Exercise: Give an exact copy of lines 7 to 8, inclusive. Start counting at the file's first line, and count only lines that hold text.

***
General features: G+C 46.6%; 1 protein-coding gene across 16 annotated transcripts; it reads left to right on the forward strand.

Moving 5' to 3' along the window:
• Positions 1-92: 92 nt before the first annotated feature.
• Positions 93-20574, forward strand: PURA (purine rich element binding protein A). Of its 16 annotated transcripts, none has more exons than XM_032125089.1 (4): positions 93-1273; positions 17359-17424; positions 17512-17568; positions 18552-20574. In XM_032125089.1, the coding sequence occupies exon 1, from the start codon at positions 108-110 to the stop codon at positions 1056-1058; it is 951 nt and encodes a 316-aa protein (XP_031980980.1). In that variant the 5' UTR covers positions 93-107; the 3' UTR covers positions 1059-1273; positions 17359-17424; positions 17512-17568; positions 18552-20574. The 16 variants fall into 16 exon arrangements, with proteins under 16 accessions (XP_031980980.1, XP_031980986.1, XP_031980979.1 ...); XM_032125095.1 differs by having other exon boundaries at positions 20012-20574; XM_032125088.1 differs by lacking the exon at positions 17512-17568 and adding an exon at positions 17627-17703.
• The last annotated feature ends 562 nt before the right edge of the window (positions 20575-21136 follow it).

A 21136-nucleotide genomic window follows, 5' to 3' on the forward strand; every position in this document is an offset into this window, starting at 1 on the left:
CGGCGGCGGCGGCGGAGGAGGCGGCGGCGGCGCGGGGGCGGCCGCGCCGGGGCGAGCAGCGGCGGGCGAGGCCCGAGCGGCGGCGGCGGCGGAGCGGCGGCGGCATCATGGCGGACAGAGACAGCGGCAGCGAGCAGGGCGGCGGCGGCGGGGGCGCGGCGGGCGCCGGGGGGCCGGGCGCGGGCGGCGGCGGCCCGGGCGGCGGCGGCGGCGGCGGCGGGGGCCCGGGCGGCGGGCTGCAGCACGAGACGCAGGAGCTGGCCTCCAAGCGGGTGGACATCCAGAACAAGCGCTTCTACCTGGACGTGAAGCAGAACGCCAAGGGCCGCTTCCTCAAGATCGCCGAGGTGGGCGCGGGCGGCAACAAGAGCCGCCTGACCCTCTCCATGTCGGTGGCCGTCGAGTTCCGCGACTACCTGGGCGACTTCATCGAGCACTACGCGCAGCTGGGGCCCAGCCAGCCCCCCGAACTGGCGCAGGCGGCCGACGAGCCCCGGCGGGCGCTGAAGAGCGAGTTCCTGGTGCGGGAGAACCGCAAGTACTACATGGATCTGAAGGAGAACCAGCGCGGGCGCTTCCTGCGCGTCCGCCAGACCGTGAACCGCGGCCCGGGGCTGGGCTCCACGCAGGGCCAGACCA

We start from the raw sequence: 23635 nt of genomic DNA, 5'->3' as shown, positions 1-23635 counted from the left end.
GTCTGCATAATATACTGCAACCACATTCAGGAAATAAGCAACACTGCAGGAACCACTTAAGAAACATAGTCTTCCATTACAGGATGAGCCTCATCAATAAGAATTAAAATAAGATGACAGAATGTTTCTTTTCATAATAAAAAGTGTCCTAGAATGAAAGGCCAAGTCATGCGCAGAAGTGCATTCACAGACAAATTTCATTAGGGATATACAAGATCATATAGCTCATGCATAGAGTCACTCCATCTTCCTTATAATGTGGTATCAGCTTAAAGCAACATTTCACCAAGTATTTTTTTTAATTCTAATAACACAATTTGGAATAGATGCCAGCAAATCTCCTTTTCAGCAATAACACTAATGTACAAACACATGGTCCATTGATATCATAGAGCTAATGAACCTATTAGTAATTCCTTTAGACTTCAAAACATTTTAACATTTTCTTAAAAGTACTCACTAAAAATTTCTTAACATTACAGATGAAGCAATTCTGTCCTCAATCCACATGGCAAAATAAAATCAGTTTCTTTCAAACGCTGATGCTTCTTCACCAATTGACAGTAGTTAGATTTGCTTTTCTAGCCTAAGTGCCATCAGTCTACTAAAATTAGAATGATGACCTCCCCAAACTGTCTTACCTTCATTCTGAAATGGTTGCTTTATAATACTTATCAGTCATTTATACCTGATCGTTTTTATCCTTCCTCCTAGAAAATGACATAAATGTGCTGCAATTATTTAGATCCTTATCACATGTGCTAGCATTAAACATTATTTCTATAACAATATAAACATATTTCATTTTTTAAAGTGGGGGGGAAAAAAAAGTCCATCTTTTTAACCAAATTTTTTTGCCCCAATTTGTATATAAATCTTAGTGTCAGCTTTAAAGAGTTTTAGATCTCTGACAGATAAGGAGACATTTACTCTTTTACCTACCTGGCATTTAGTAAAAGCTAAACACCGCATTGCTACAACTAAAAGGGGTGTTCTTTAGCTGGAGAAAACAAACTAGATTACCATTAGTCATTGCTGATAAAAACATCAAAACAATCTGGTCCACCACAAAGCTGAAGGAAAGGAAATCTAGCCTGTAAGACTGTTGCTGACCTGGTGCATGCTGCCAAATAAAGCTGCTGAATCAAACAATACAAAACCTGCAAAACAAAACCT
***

CGGCGGCGGCGGCGGAGGAGGCGGCGGCGGCGCGGGGGCGGCCGCGCCGGGGCGAGCAGCGGCGGGCGAGGCCCGAGCGGCGGCGGCGGCGGAGCGGCGGCGGCATCATGGCGGACAGAGACAGCGGCAGCGAGCAGGGCGGCGGCGGCGGGGGCGCGGCGGGCGCCGGGGGGCCGGGCGCGGGCGGCGGCGGCCCGGGCGGCGGCGGCGGCGGCGGCGGGGGCCCGGGCGGCGGGCTGCAGCACGAGACGCAGGAGCTGGCCTCCAAGCGGGTGGACATCCAGAACAAGCGCTTCTACCTGGACGTGAAGCAGAACGCCAAGGGCCGCTTCCTCAAGATCGCCGAGGTGGGCGCGGGCGGCAACAAGAGCCGCCTGACCCTCTCCATGTCGGTGGCCGTCGAGTTCCGCGACTACCTGGGCGACTTCATCGAGCACTACGCGCAGCTGGGGCCCAGCCAGCCCCCCGAACTGGCGCAGGCGGCCGACGAGCCCCGGCGGGCGCTGAAGAGCGAGTTCCTGGTGCGGGAGAACCGCAAGTACTACATGGATCTGAAGGAGAACCAGCGCGGGCGCTTCCTGCGCGTCCGCCAGACCGTGAACCGCGGCCCGGGGCTGGGCTCCACGCAGGGCCAGACCA

We start from the raw sequence: 23635 nt of genomic DNA, 5'->3' as shown, positions 1-23635 counted from the left end.